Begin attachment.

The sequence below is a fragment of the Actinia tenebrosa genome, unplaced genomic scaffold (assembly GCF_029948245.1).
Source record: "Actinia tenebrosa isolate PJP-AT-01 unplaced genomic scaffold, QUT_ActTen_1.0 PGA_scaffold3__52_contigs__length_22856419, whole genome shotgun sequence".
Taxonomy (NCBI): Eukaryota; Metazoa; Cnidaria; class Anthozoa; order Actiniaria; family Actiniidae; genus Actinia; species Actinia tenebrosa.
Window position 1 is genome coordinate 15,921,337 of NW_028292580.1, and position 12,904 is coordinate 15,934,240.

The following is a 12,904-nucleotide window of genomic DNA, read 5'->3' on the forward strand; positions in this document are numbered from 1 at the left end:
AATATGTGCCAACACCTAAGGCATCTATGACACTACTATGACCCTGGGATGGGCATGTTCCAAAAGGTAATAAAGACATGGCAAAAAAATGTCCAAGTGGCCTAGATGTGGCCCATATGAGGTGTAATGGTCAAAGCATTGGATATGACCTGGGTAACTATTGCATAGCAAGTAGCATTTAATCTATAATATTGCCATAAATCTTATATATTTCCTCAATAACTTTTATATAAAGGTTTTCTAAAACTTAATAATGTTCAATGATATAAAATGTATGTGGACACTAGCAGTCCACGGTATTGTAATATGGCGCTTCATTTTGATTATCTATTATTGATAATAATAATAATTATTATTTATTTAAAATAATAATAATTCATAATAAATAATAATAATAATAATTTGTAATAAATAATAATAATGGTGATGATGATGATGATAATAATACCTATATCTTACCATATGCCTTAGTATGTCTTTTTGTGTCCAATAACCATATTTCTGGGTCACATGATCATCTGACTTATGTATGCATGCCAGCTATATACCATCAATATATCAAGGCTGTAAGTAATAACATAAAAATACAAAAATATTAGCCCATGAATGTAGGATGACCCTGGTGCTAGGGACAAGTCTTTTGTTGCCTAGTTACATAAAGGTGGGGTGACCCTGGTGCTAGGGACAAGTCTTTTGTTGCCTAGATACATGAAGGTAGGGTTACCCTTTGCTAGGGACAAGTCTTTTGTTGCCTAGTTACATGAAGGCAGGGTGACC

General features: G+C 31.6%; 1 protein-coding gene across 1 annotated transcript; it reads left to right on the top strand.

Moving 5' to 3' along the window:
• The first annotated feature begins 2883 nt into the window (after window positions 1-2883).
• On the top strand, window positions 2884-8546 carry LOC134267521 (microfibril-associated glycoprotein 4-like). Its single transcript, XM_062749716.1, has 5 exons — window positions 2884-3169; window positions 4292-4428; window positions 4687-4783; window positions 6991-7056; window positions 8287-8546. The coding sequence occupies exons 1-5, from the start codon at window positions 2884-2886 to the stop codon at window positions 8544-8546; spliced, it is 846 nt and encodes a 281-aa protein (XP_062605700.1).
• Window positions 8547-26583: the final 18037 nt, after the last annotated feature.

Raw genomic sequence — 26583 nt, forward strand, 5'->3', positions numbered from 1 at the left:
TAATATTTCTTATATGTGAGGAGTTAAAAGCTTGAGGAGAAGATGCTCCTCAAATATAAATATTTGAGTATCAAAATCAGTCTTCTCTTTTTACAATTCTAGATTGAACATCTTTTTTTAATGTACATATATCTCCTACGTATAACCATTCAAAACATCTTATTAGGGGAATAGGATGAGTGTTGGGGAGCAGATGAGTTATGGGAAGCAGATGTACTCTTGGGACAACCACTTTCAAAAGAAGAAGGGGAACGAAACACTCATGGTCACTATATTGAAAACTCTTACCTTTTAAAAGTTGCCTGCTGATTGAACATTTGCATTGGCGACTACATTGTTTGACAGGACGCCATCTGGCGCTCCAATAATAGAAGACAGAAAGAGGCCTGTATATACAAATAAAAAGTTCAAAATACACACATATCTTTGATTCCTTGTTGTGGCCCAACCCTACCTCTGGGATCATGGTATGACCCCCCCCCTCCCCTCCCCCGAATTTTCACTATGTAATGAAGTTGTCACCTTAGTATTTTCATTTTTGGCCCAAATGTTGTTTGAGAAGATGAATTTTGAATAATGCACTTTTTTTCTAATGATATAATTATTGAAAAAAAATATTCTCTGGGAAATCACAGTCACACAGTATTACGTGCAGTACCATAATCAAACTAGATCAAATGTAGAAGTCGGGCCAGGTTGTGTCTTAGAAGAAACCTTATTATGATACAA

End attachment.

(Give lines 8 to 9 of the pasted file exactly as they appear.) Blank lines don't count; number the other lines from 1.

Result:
Moving 5' to 3' along the window:
• The first annotated feature begins 2883 nt into the window (after window positions 1-2883).